When it comes to trends, the watch industry's collective imagination seems to be buzzing with ideas at the moment.
Since last year's Watches & Wonders alone, we've seen the rapid rise of the green dial – as shown in flagship releases from both Audemars Piguet and Patek Philippe in our guide to 2021's new watches – as well as a race to slow the bigger-is-better trend, especially in dive watches, as more and more releases clock in at a wrist-friendly 41mm or lower.
And one that seems to be steadily gaining traction is the use of metals beyond stainless steel and gold – first in Tudor's Black Bay Fifty-Eight Bronze Boutique and 925, then in Hamilton's Khaki Field Mechanical Bronze.
All have gone right into their collective brands' core ranges, and the latter has also expanded further with its Khaki Field Automatic Titanium, released both as a limited-edition version to tie in to the release of the game Far Cry 6, as well as a standalone entry into its core range, too.
Titanium, of course, is far from a new material when it comes to watchmaking, having become a major player since the 1970s. But unlike bronze and silver – soft metals that require the use of a hardening alloy before they can be transformed into beautiful watches – titanium is known for being harder and more durable even than steel.
Titanium is being harnessed by more and more watchmakers looking for robust watches that pack a serious punch
These qualities, as well as its distinctive matt finish and darker colour profile – are being harnessed by more and more in the modern era by watchmakers looking for robust sports, field and pilot's watches that pack a serious punch.
Longines Spirit Titanium
The Longines Spirit collection was launched in 2020, and celebrates the brand's distinguished (and often underplayed) ties with the aviation industry. The brand was a supplier to the International Aeronautical Federation early in its history, and its watches have been worn by many a notable pilot and explorer in the years since.
The collection blends a distinctively aviation-ish look and feel designed primarily for legibility (especially in its non-chronograph models). In fact, the distinctive winged Longines logo and its five stars – there as a nod to its chronometer certification – are the only things aside from Arabic numerals and a date window on an otherwise clean and crisp dial.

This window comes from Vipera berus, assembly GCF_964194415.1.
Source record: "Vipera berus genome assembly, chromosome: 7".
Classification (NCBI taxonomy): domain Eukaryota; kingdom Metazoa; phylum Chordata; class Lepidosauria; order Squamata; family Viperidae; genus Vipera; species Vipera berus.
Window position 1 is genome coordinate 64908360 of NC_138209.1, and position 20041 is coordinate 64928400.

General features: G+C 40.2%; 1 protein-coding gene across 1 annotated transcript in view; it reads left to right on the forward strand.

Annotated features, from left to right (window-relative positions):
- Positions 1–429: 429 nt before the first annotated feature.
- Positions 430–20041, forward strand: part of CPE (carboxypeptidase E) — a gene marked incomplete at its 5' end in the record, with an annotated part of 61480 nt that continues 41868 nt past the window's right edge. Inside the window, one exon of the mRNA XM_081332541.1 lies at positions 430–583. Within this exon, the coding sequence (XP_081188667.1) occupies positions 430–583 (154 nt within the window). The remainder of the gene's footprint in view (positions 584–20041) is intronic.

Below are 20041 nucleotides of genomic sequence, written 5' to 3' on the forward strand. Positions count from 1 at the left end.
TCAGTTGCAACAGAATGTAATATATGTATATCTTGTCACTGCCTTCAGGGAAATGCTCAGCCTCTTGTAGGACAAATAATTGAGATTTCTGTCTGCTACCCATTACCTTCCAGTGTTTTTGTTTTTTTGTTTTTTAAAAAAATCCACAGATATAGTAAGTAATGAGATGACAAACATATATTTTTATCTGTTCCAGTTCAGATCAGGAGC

And the newest addition, the Longines Spirit Titanium, dispenses even with the date complication, which – alongside its rock-hard case and the option of either a Nato strap or bracelet – should appeal to those with a predilection towards the aesthetics of both field and sports watches, as well as those rooted in aviation.
Elsewhere numerals, hands and the other elements are softly darkened with gold for the titanium version, lending a touch of subtle luxury to its moody anthracite dial. The model is available at 40mm and 42mm, and a version of the L888.4 movement, created for the brand by ETA, also puts performance first, with a lightweight silicon balance spring that gives the watch a power reserve of 72 hours.
The result is a watch that – aesthetically, at least – borrows a little from the worlds of aviation, sports and field watches, and which is a natural fit for a brand whose history has always involved breaking through the cloud bank.
And speaking of breaking the bank, the model isn't expensive, either – with the 40mm at £2,450 it's a more-than-fair price for a chronometer-certified watch in titanium by any brand, let alone one with such a distinguished history in pilot's watches. It's not the first titanium model in Longines' armoury (or should we say hangar?) – the Avigation BigEye watch got there first – and given its beauty, as well as its durability, I'm sure it won't be the last, either.